Courtney sent the message to the graduating year 12 students at Dimboola that despite the differences between school and university “Go in prepared to make friends and study hard, and you’ll survive just fine.”
The next Menzies Centenary Prize winner will be announced in coming weeks.
Sir Robert Menzies Indigenous Mentoring Fellowship
Melbourne Indigenous Transition School
My year as a mentor…
This year I have had the privilege of being the inaugural Indigenous Mentoring Fellow at MITS. It has been an extraordinary year filled with moments of joy, sadness, exhaustion, hope and success. A lot of my exhaustion has risen from the ongoing fight to shift the perception of our young people within the broader Australian community. However, I have been lucky enough to work and engage with young mob with a range of skills and with tremendous personalities, and at the same time young people who have experienced high levels of trauma and disadvantage. I have worked extremely hard to change the narrative of disadvantage and trauma around our students, to a narrative of which they feel hopeful, optimistic and recognise their potential as young and proud Indigenous peoples. At such a young age, our young mob are aware of their surroundings, their positionality and their own strengths. Every day that I entered the doors of MITS I have recognised their talents and the capabilities; their intelligence is instilled in their every movements and aspirations, and their courage continues to guide their movements on Country.
My role as a mentor has varied throughout the year. I have worked hard to ensure that I was dedicated to my studies and that my commitment remained at the forefront of my role at MITS. I have been there as a source of comfort for our kids, as another voice of fight and justice, and as a respected family/community member. My passions have grown through my work as a mentor and my own future as a leader and an academic. The journey I have taken this year has been challenging, yet rewarding. I have inevitably had my moments of sadness and exhaustion, but I have grown into a stronger and prouder Aboriginal woman. My strengths have grown from simply communicating my ideas and aspirations to a few people, to over 400 people at once. I find myself incredibly proud of the achievements I have made this year; whether it was travelling to Canada by myself, receiving an award for my academic work, speaking in front of a large audience, or growing my own network. My confidence has risen to a level that I never thought it could, whilst remaining humble and aware of my surroundings. I transitioned into this role wanting to support our young mob, but it has extended beyond that to a passion for study and a drive to connect with my own family and culture. My identity as a proud Aboriginal woman will always remain at the forefront of everything that I do, and I will continue to do it for the people around me.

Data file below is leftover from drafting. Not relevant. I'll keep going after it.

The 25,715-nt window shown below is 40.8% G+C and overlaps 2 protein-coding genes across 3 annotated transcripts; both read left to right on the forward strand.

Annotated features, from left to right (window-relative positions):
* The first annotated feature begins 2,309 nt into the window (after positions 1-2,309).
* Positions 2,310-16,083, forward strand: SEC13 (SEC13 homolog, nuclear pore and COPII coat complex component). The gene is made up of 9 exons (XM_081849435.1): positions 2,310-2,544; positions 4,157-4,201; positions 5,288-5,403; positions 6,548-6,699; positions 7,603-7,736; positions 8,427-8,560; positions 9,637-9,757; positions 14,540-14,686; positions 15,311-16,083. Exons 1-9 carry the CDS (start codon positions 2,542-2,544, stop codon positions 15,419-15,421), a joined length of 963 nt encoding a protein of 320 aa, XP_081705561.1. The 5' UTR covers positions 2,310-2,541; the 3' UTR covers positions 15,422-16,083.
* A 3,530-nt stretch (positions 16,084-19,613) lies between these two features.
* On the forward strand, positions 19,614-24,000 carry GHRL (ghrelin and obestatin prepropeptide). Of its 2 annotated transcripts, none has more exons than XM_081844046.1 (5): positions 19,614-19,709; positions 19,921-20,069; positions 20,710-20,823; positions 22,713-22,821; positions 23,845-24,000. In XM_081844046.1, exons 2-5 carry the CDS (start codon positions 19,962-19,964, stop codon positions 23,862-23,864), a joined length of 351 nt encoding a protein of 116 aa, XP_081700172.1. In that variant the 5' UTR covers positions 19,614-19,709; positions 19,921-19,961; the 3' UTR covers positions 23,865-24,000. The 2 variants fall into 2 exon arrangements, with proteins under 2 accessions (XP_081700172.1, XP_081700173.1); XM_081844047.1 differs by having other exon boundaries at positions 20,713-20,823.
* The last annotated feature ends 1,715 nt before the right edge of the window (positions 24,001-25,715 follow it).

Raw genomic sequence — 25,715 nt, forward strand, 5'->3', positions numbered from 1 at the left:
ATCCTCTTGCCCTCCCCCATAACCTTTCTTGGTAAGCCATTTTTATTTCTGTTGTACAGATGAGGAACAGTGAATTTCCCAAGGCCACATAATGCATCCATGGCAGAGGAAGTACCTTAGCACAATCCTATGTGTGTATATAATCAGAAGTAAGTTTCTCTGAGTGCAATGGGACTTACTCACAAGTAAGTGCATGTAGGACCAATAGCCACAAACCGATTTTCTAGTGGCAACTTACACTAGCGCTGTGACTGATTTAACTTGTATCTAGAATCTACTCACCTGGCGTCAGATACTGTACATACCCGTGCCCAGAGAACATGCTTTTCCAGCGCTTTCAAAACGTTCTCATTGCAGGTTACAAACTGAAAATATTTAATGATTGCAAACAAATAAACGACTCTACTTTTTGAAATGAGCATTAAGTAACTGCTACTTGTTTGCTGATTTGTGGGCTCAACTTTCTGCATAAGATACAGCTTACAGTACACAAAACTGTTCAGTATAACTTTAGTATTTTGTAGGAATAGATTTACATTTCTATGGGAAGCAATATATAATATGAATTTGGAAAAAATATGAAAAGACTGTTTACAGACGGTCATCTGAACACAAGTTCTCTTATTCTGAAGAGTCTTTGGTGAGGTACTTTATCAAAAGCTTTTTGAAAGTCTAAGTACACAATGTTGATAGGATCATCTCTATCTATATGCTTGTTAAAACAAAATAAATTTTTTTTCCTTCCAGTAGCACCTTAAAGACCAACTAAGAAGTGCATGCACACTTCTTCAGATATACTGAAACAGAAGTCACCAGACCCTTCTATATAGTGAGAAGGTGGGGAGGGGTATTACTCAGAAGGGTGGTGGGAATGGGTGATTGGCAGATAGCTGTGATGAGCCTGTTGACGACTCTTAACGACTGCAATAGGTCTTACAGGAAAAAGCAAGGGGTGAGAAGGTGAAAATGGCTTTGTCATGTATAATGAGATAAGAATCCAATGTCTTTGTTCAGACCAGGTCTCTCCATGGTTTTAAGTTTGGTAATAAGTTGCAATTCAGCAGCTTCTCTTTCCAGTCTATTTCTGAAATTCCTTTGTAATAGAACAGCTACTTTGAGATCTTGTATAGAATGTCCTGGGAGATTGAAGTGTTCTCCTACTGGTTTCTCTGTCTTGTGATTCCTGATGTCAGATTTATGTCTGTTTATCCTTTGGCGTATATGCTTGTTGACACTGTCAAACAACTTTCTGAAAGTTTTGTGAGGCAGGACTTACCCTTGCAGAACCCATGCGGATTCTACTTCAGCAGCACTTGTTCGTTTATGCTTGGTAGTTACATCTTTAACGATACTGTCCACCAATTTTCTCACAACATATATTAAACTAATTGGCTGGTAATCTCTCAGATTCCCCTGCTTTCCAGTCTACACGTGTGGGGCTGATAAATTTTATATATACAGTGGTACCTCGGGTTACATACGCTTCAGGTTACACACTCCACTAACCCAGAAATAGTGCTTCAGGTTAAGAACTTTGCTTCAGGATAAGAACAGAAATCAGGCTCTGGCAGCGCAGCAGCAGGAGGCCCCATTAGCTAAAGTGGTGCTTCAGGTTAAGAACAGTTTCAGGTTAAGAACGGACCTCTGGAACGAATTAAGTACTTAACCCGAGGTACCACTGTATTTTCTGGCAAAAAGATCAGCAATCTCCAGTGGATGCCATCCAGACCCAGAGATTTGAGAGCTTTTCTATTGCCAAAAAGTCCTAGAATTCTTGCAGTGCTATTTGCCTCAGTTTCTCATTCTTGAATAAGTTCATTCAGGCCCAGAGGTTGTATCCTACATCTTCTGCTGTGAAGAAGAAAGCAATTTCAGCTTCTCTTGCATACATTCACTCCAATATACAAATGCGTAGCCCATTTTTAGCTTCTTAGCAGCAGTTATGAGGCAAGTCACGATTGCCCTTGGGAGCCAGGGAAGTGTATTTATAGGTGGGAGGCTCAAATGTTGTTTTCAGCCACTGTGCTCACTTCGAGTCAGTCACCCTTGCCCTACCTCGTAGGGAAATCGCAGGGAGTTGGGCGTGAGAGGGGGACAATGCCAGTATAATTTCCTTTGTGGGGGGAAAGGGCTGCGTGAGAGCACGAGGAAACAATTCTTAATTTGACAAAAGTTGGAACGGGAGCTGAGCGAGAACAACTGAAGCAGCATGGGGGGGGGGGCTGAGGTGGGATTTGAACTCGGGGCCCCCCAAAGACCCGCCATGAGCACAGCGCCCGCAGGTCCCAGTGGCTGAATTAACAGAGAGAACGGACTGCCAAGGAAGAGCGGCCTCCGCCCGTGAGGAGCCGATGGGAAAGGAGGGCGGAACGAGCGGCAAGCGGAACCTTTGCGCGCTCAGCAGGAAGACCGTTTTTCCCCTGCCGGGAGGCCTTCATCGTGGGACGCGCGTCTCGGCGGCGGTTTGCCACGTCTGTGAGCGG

I am incredibly humbled that I was able to take on the role as a mentor at MITS. Whilst there is a lot that I can say about my year and the relationships that I have formed, I want to thank everyone for the endless opportunities that have been placed in front of me, the support I have received and the trust that people have had in my work and my role as a community leader. I will treasure this moment as one of the best years of my life. I hope my passion and goals can be filtered throughout MITS and through the role of the mentors in the years to come. MITS will certainly be a place of support and opportunity for many of our communities and young leaders in the future.
Menzies Indigenous Mentoring Fellow 2017